AG Madigan Defends Motion to Halt State Workers' Pay | NBC Chicago
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AG Madigan Defends Motion to Halt State Workers' Pay

"By removing the threat of a government shutdown, there has been little agency to force action by the governor and the legislature," Madigan wrote.

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    AG Madigan Defends Motion to Halt State Workers' Pay
    AP Photo/M. Spencer Green, File

    Illinois Attorney General Lisa Madigan explained her reasoning Sunday for filing a court motion that would block state employees from getting paid.

    The motion, filed in St. Clair County Circuit Court last month, seeks to dissolve a preliminary injunction that allowed state workers to be paid during the budget impasse.

    “The lack of progress on a state budget has been aided by a St. Clair County Court’s order allowing the state to continue to pay employees without an enacted appropriations law,” Madigan wrote in a State Journal-Register op-ed. "By removing the threat of a government shutdown, there has been little urgency to force action by the governor and the legislature.”

    Madigan noted that the state has paid for certain operations without any “legislative authority or fiscal check.”

    “No other state or the federal government has gone without a spending plan for so long, precisely because the devastating possibility of a government shutdown forces the executive and legislative branches to compromise,” she added.

    During the state’s ongoing budget crisis, Madigan explained, the Illinois Supreme Court issued a ruling that “directly impacts the state’s ability to pay for operations without a budget.” She claimed the court’s decision overruled the legal basis for the St. Clair County Court’s initial order.

    “Based on that ruling, I filed a motion in St. Clair County Court to uphold the Illinois Constitution,” Madigan said. “Enacting a budget is a basic function of our state government and must be addressed.”

    “As attorney general, my goal is always to allow the executive and legislative branches of government to do their jobs without legal intervention,” she added.

    Madigan said she was hopeful that Gov. Bruce Rauner and the Illinois legislature would be able to enact a full budget before the state’s stopgap funding plan expired at the end of last year.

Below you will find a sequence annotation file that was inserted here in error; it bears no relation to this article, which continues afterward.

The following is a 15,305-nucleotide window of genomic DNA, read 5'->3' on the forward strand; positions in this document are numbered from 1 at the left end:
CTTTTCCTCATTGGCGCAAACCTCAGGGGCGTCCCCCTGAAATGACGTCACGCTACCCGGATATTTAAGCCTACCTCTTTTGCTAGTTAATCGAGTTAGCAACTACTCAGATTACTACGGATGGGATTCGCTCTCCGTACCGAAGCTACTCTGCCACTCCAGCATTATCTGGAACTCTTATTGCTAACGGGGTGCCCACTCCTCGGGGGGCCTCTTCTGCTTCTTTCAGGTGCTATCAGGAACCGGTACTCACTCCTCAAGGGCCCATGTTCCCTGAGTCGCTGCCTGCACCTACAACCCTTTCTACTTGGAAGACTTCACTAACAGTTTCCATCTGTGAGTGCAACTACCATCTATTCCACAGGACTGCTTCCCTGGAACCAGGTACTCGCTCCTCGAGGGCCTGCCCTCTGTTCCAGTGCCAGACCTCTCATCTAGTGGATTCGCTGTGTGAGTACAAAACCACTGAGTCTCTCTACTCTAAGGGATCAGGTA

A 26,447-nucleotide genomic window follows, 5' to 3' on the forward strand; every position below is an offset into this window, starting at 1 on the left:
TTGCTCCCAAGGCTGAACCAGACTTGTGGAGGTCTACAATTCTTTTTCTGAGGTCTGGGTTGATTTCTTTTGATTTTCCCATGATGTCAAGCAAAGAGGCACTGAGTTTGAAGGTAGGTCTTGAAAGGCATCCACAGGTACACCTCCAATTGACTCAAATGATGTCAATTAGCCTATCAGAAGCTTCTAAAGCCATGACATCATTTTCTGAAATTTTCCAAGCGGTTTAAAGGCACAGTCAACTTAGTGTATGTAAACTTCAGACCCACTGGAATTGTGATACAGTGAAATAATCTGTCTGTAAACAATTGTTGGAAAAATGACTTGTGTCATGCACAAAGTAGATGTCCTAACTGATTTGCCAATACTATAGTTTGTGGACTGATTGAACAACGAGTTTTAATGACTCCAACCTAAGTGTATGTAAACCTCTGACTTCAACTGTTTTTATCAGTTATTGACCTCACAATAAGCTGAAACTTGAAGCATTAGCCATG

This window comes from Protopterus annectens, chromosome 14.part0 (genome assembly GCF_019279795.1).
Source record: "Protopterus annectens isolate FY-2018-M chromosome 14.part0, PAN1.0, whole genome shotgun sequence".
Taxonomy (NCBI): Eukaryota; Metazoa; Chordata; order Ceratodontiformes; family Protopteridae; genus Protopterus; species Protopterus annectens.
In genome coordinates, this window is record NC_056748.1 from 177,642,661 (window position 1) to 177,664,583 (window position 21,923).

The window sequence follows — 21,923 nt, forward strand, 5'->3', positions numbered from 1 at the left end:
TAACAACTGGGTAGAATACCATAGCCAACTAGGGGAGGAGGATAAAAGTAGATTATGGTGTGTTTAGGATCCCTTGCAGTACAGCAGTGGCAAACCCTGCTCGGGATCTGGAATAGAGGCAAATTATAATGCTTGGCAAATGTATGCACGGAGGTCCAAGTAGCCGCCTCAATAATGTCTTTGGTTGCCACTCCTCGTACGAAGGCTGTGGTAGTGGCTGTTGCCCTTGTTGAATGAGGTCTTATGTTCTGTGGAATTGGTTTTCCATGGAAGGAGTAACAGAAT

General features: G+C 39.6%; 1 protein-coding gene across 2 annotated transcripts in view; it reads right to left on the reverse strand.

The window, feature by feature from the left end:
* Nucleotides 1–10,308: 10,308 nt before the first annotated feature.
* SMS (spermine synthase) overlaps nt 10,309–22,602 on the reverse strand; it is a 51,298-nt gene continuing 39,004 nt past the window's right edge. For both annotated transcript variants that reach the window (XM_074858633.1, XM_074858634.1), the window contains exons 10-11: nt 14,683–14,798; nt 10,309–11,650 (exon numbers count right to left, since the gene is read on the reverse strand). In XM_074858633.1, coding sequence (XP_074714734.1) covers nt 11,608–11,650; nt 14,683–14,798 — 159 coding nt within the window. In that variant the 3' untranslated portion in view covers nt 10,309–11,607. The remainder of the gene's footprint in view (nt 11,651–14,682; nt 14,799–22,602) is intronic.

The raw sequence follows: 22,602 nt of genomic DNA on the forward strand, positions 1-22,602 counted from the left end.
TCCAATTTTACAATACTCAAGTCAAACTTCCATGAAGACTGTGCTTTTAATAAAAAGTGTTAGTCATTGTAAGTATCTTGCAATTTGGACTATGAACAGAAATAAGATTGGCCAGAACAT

The attorney general expressed the state’s “urgent need to enact a budget,” noting that she has asked the court to make it clear that any future spending plan must provide the explicit authority to pay state workers. Additionally, Madigan has recommended that the court “provide additional time to put the budget in place to avoid undeserved hardship to state employees.”

    “The governor and legislature can resolve this situation at any time, and they have had a year and a half to do that,” Madigan said. “To be sure, there have been signs of progress, but there also have been repeated setbacks.”

    “This court filing should give the budget process the momentum it needs. By asking the court to uphold the Constitution, we will finally solve this destructive crisis - not create one,” she added.

    Madigan, who is the daughter of House Speaker Michael Madigan, was recently added to the Illinois Republican Party’s “Boss Madigan” website. The site attacks Speaker Madigan’s “web of influence” over members of the Democratic Party of Illinois. The speaker currently serves as the party chairman.

    On the site, Illinois GOP claims “no one's benefitted more from Mike Madigan’s political machine than Lisa Madigan.”

    “Mike helped jumpstart Lisa’s political career when she was just 32 years old and got elevated to the state senate,” the site reads. “Just four years later, he helped make her Attorney General. She’s now been the state’s top prosecutor for more than a dozen years.”

    The “Boss Madigan” site specifically targets Attorney General Madigan’s recent court motion.

    “Her action could force a major crisis of state government and hurt thousands of Illinois families,” the site reads. “With a government shutdown, the lives and livelihoods of those who rely on and provide vital government services would be in danger.”

    “Not surprisingly, this is the exact type of crisis Mike Madigan wants."

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